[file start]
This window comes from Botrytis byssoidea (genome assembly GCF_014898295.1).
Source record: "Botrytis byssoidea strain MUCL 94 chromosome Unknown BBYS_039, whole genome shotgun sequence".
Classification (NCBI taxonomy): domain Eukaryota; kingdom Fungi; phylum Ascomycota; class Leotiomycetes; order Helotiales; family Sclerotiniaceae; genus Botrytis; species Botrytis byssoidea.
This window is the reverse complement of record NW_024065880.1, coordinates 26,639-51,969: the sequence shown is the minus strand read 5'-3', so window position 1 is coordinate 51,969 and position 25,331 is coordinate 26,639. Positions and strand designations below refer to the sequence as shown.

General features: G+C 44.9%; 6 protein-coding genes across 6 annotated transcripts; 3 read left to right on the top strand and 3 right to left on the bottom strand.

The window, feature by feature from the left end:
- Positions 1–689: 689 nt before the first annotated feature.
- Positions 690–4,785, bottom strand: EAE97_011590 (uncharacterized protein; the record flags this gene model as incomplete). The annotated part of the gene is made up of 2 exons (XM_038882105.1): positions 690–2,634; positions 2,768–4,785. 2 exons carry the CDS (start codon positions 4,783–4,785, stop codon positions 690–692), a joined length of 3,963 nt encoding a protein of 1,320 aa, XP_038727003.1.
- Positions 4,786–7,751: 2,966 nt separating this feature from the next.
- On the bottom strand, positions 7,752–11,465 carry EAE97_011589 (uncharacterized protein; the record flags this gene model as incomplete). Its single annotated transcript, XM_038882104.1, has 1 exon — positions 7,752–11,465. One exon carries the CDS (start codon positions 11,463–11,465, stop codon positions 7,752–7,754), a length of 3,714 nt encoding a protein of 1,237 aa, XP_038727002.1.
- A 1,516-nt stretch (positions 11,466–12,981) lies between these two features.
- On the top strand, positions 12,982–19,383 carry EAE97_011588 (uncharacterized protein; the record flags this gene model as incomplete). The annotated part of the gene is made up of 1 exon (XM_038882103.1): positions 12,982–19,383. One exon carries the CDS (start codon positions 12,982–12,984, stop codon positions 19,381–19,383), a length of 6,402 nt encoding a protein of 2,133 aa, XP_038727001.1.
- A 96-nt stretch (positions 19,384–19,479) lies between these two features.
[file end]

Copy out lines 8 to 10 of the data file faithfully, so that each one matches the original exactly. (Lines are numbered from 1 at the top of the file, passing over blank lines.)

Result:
- Positions 690–4,785, bottom strand: EAE97_011590 (uncharacterized protein; the record flags this gene model as incomplete). The annotated part of the gene is made up of 2 exons (XM_038882105.1): positions 690–2,634; positions 2,768–4,785. 2 exons carry the CDS (start codon positions 4,783–4,785, stop codon positions 690–692), a joined length of 3,963 nt encoding a protein of 1,320 aa, XP_038727003.1.
- Positions 4,786–7,751: 2,966 nt separating this feature from the next.
- On the bottom strand, positions 7,752–11,465 carry EAE97_011589 (uncharacterized protein; the record flags this gene model as incomplete). Its single annotated transcript, XM_038882104.1, has 1 exon — positions 7,752–11,465. One exon carries the CDS (start codon positions 11,463–11,465, stop codon positions 7,752–7,754), a length of 3,714 nt encoding a protein of 1,237 aa, XP_038727002.1.